Phase two of the outing was to work our way up a spur in Olona Valley until we reached the Pu'u Manamana trail. Last year, this spur was badly overgrown and we anticipated it being in a similar condition today. We were happily surprised, however, to find a good trail on it, indicating that hunters and/or other hikers have been using the route with some regularity.

Even with a good trail, the climb up the spur is fairly steep and provides a workout. We did have to do some chopping, mostly so that next year we won't have to work so hard if no one uses the route between now and then.

At the pre-outing briefing, Mabel suggested we split the group when we reached the Manamana trail, with the men heading left to clear the segment toward Turnover and then the ridge heading down to Trout Farm Road, and the women heading right to clear makai-ward, to include the parts with the spectacular dikes and cable sections and the steep descent to Crouching Lion.

Knowing the bulk of the work would be on the section toward Turnover and the ridge down to Trout Farm Road, most of us went that way instead of using Mabel's men-one-way-and-women-the-other-way suggestion. The Manamana trail needed work, for sure, with clidemia and uluhe the main machete & lopper victims. With many hands pitching in, we cleared the trail well, arriving at Turnover (elev. 2,027 ft.) just before noon. Lunch lasted till 12:30, and during the break an array of snack items was circulated, with Nathan the biggest contributor.

From the Turnover clearing, we backtracked 10 meters to reach a junction where we headed left to begin clearing the steep spur (we also refer to this as cemetery ridge) down to Trout Farm Road. Clidemia has a big presence along the trail down this sometimes-muddy spur, but again with many hands, we did effective work. Just hiking, the descent from Turnover takes about 1.5 hours. Moving slower because we were working, we needed between 2 & 3 hours. On the way down, Ken found a native gardenia, and was quite excited about that.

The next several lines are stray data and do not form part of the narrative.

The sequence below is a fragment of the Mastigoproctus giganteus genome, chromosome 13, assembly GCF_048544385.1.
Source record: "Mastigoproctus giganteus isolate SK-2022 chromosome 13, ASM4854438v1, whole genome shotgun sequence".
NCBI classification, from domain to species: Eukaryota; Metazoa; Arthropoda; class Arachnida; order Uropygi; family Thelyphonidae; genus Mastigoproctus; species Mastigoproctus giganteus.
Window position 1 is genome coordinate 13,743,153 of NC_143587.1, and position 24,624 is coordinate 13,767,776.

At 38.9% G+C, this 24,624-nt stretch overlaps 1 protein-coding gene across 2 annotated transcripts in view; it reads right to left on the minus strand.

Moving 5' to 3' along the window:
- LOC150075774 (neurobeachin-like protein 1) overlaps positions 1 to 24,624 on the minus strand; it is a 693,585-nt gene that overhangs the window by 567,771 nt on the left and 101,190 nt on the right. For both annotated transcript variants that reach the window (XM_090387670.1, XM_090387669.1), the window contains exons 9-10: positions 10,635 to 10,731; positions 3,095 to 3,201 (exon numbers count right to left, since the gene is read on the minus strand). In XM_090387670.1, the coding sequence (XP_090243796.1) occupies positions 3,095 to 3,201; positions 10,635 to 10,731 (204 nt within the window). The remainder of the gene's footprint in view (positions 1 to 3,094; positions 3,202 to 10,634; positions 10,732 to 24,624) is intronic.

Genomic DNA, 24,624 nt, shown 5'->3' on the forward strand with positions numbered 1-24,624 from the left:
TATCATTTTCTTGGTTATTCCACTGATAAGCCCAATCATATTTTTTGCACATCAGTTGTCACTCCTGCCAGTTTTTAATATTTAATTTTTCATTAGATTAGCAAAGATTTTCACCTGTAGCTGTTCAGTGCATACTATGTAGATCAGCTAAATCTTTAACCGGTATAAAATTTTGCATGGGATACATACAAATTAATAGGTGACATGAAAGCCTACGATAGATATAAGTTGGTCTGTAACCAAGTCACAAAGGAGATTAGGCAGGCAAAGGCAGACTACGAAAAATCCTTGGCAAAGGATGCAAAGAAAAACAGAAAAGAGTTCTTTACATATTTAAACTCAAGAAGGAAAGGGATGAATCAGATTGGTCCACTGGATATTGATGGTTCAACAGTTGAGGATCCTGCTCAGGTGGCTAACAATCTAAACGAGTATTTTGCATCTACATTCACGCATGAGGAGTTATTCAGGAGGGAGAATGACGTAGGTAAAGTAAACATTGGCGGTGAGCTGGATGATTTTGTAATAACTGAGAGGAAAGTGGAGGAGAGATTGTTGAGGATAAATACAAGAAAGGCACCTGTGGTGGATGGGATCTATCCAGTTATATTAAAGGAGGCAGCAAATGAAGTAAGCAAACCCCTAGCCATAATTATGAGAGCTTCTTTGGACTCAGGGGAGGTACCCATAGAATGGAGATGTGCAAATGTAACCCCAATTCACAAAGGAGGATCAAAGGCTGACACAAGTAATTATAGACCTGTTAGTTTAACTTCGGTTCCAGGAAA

The trail emerged on Trout Farm Road after passing an old cemetery and crossing the lawn of an old church. In the morning, we had staged a few vehicles on Kam Hwy across from Trout Farm Road, and we used these to ferry the throng back to Swanzy Park, where we enjoyed several hours of relaxing, talking story, and partaking of a delicious selection of dessert and snack items (HTMC prez Grant Oka joined us after leading a club hike out Hauula way earlier). Among the discussion topics was a Summer 2000 reprise of the recently completed KST backpack trip, with a surprising number of folks expressing interest in taking part. Also, many members of the TM crew will be bound for Kauai in a couple weeks for a kayak adventure along the Na Pali Coast, so conversations focused on the logistics of that as well.

The last of us left the park at 5:30, bidding each other farewell until next Sunday's maintenance outing in Waiahole Valley (meeting time 8 a.m. on Waiahole Valley Road by the poi factory).

Safe hiking,